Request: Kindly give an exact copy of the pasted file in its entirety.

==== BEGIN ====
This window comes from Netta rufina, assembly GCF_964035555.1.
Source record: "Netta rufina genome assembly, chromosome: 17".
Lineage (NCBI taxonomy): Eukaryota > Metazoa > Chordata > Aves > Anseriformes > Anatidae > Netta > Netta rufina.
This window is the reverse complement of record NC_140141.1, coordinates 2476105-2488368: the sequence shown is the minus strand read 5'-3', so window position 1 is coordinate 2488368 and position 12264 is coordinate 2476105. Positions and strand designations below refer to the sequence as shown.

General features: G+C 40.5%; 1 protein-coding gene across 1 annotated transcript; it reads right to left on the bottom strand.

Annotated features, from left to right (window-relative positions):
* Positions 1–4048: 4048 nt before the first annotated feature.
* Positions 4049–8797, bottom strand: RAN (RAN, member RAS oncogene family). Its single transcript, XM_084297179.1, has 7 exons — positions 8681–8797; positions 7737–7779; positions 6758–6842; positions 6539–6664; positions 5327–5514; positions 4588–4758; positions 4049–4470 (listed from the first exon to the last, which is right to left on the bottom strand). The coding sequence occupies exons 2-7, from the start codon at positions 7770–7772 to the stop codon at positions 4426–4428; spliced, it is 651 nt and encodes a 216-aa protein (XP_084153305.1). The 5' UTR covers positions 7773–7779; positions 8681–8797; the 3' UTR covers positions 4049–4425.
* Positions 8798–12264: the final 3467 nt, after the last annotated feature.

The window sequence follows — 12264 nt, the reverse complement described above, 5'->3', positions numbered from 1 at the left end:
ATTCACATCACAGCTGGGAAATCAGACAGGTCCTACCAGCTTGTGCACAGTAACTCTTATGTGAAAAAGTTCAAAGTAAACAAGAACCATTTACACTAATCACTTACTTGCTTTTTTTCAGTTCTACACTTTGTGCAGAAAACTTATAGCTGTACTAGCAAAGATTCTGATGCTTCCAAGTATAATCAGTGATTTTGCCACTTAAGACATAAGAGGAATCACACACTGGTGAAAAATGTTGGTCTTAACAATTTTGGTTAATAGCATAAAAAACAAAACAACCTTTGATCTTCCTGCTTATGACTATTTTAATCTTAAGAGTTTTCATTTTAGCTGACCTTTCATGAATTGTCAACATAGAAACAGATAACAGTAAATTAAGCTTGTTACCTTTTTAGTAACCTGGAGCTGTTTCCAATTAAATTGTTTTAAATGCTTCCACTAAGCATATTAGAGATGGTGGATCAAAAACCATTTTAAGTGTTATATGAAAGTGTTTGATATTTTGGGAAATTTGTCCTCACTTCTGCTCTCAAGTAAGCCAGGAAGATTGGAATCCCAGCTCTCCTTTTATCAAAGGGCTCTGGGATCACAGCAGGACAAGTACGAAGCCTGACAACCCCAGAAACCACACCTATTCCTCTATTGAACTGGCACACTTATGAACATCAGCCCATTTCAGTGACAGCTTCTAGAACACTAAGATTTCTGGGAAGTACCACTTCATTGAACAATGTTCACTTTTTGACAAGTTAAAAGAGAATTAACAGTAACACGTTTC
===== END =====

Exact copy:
This window comes from Netta rufina, assembly GCF_964035555.1.
Source record: "Netta rufina genome assembly, chromosome: 17".
Lineage (NCBI taxonomy): Eukaryota > Metazoa > Chordata > Aves > Anseriformes > Anatidae > Netta > Netta rufina.
This window is the reverse complement of record NC_140141.1, coordinates 2476105-2488368: the sequence shown is the minus strand read 5'-3', so window position 1 is coordinate 2488368 and position 12264 is coordinate 2476105. Positions and strand designations below refer to the sequence as shown.

General features: G+C 40.5%; 1 protein-coding gene across 1 annotated transcript; it reads right to left on the bottom strand.

Annotated features, from left to right (window-relative positions):
* Positions 1–4048: 4048 nt before the first annotated feature.
* Positions 4049–8797, bottom strand: RAN (RAN, member RAS oncogene family). Its single transcript, XM_084297179.1, has 7 exons — positions 8681–8797; positions 7737–7779; positions 6758–6842; positions 6539–6664; positions 5327–5514; positions 4588–4758; positions 4049–4470 (listed from the first exon to the last, which is right to left on the bottom strand). The coding sequence occupies exons 2-7, from the start codon at positions 7770–7772 to the stop codon at positions 4426–4428; spliced, it is 651 nt and encodes a 216-aa protein (XP_084153305.1). The 5' UTR covers positions 7773–7779; positions 8681–8797; the 3' UTR covers positions 4049–4425.
* Positions 8798–12264: the final 3467 nt, after the last annotated feature.

The window sequence follows — 12264 nt, the reverse complement described above, 5'->3', positions numbered from 1 at the left end:
ATTCACATCACAGCTGGGAAATCAGACAGGTCCTACCAGCTTGTGCACAGTAACTCTTATGTGAAAAAGTTCAAAGTAAACAAGAACCATTTACACTAATCACTTACTTGCTTTTTTTCAGTTCTACACTTTGTGCAGAAAACTTATAGCTGTACTAGCAAAGATTCTGATGCTTCCAAGTATAATCAGTGATTTTGCCACTTAAGACATAAGAGGAATCACACACTGGTGAAAAATGTTGGTCTTAACAATTTTGGTTAATAGCATAAAAAACAAAACAACCTTTGATCTTCCTGCTTATGACTATTTTAATCTTAAGAGTTTTCATTTTAGCTGACCTTTCATGAATTGTCAACATAGAAACAGATAACAGTAAATTAAGCTTGTTACCTTTTTAGTAACCTGGAGCTGTTTCCAATTAAATTGTTTTAAATGCTTCCACTAAGCATATTAGAGATGGTGGATCAAAAACCATTTTAAGTGTTATATGAAAGTGTTTGATATTTTGGGAAATTTGTCCTCACTTCTGCTCTCAAGTAAGCCAGGAAGATTGGAATCCCAGCTCTCCTTTTATCAAAGGGCTCTGGGATCACAGCAGGACAAGTACGAAGCCTGACAACCCCAGAAACCACACCTATTCCTCTATTGAACTGGCACACTTATGAACATCAGCCCATTTCAGTGACAGCTTCTAGAACACTAAGATTTCTGGGAAGTACCACTTCATTGAACAATGTTCACTTTTTGACAAGTTAAAAGAGAATTAACAGTAACACGTTTC